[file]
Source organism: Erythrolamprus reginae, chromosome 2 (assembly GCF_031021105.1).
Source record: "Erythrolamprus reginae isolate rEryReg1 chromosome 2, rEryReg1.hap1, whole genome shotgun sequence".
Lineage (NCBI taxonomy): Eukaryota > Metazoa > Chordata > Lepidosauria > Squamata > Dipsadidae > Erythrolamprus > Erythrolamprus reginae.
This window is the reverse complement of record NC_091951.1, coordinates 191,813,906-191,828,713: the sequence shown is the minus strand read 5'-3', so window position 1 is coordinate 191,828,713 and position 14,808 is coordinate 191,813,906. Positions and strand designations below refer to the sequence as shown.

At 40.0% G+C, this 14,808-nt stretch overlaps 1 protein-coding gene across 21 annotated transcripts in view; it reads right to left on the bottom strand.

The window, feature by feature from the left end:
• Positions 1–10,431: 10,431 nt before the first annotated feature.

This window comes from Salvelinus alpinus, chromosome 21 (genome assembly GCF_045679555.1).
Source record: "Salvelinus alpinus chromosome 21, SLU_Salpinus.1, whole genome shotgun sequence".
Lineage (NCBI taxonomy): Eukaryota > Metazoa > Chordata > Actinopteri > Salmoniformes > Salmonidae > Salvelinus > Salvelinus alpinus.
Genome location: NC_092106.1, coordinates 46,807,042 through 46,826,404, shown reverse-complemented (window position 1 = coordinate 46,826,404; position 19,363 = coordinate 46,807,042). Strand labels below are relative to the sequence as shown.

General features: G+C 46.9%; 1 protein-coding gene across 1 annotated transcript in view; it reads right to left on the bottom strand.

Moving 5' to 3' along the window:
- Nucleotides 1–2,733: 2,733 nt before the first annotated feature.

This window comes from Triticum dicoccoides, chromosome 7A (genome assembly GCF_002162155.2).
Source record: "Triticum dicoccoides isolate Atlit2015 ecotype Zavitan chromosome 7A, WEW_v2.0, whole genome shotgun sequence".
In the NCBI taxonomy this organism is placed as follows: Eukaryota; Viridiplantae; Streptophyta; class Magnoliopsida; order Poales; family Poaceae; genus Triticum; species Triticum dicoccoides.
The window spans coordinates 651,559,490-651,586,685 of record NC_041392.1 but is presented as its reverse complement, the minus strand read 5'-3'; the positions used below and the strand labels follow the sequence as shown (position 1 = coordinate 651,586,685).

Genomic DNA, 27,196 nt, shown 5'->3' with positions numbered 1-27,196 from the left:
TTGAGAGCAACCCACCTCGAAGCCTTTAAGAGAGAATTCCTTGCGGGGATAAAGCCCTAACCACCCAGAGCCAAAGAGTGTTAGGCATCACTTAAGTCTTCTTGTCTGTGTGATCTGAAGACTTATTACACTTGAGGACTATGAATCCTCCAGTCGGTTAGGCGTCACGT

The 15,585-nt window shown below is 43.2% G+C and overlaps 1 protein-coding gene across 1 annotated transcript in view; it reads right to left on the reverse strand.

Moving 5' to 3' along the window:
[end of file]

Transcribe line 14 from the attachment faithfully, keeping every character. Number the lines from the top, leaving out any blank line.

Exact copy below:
- Nucleotides 1–2,733: 2,733 nt before the first annotated feature.